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November 28, 2005 - Primeau injury concerns Clarke

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Primeau injury concerns Clarke

Knight Ridder Newspapers

The frustration has reached epic proportions at the Primeau household. Lisa Primeau is not used to having her husband at home for five weeks while the Flyers are playing.

"She wants me out of the house," Keith Primeau said Monday. "I'm doing a whole lot of nothing at home. I've run out of things to do."

Primeau has not played since Oct. 28 because of a concussion. Monday morning, while he worked out on a stationary bike at the Skate Zone in Voorhees, general manager Bob Clarke, whose office is next door, sat and wondered: When will his team captain get back on the ice?

"Yeah, I'm worried," Clarke admitted. "It's the strangest injury. Like I said to him, `You do an MRI and does it show anything? No.' Other players, like (Boyd) Devereaux, were told to retire. He came back and played and hasn't had a concussion since.

"Other guys get concussions and have all sorts of problems. There are no answers. Not for Keith. Not for us."

You hear the chatter in every NHL city from players on opposing teams. Primeau is done. He's not coming back this season.

Primeau hears people say he's done for the year and it makes him angry.

"It's really frustrating for me to hear that," he said. "One, I want to play. Second, I am now sensing everyone else's frustration around me. Everyone is giving me their full support. They want me to come back.

"They are frustrated because no one can fix this. And that weighs on me. I really feel as though I have let everyone down. I have every anticipation of coming back this season. I just don't have a date. It's total speculation when people say I'm not coming back."

Primeau admitted during an NHL conference call in August that he had been having post-concussion symptoms as late as May from injuries suffered in the 2004 playoffs.

"People think I'm finished," Primeau said. "I don't know what the future holds. But my whole intent is to play."

Clarke said if the medical staff told him tomorrow that Primeau wasn't coming back this season, he would have to prepare to make a trade for another center.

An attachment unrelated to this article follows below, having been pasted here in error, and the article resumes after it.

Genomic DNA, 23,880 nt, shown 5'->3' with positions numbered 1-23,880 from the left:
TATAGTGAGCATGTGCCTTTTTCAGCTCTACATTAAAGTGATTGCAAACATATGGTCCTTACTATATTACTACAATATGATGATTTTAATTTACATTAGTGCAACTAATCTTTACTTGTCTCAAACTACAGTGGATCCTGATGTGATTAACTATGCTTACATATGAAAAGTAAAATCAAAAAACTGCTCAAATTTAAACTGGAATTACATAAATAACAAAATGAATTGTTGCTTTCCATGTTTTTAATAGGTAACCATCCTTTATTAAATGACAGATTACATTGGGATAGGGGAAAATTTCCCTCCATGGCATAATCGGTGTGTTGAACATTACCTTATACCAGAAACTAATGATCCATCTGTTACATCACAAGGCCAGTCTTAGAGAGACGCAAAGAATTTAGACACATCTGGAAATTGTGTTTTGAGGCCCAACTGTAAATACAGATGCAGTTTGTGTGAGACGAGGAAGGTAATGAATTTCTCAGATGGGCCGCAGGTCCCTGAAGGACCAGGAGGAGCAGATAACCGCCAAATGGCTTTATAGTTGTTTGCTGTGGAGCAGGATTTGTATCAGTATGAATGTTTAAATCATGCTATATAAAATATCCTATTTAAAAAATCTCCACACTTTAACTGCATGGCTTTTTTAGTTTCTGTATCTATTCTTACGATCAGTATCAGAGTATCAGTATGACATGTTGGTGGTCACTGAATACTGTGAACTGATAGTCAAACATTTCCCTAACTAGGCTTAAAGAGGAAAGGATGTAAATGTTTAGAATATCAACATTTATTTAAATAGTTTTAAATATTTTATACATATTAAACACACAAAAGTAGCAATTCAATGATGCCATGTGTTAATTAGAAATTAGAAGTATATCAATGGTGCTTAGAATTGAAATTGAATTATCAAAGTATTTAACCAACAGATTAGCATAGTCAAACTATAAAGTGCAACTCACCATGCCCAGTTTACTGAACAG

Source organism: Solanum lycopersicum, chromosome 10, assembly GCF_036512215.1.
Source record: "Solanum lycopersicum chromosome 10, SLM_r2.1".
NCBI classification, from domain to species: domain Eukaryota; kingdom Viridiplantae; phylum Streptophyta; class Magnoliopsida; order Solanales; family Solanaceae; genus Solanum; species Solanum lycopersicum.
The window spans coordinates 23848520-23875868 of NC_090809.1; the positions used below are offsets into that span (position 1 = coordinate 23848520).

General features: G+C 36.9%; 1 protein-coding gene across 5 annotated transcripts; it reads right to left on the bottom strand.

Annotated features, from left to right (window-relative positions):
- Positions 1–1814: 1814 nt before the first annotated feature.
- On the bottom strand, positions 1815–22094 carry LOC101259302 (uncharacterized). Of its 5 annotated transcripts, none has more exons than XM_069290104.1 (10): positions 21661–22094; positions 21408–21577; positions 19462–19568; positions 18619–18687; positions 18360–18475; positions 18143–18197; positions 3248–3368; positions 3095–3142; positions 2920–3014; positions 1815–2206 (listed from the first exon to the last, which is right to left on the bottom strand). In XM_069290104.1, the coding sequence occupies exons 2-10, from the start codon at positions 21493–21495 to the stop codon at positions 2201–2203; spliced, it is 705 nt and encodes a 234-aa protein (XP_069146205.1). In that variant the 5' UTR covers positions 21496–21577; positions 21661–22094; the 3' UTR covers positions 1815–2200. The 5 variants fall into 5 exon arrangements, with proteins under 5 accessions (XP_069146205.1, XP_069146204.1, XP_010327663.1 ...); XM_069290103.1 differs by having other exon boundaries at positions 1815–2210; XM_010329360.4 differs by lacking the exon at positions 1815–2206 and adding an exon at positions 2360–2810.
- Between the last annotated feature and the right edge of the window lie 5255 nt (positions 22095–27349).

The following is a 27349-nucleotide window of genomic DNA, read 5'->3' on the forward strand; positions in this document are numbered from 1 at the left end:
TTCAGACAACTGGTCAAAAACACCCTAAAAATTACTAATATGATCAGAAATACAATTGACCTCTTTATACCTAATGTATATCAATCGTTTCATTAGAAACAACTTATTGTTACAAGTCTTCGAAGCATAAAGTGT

"Somewhere along the line we'd have to do it," Clarke said. "Not now. We've been fortunate that (Peter) Forsberg and (Simon) Gagne and some of the kids have been so good."

But to deal for another center, Clarke would have to wait until it got closer to the March 9 trade deadline, when teams that were out of contention would be willing to move a No. 1 or No. 2 center. Also, cap space would take time to clear. Their payroll is at $38,828,690, just under the $39 million limit.

"I think we've been a pretty competitive team without Keith, but we're a better team with him," Clarke said. "Like a lot of teams, depth is a problem. No one has a lot of depth right now.

"It would be hard for us to upgrade because of what it would cost us against the cap. If we got to the trade deadline ... yeah, we could do it. But until teams feel they're not going to make the playoffs, they are not going to trade a center."

For now, Clarke said, he is operating on the assumption that Primeau will play again this season.

"With this type of injury, no one can tell you anything," Clarke said. "Initially, when it happened, we figured he'd miss two, three weeks and rest up. But it never got better. We just don't know."

Trainer Jim McCrossin said that Primeau has had a series of days where he was symptom-free for 20 to 22 hours but has had only 3 1/2 "good days," when the time between his non-concussive symptoms has increased.

But the reality is, Primeau is far from healthy, which means he is far from returning to the Flyers.

"That is a fair assessment," Primeau said. "I do feel better, but yes, I continue to have recurring symptoms. Not as severe, but yes, they are prevalent."

Primeau rode the bike for 30 minutes Monday without symptoms. McCrossin won't allow him to undergo neurological testing until he's been symptom-free for 48 continuous hours. No one knows when that day will come.

"It may still take a while before he gets back," Clarke said.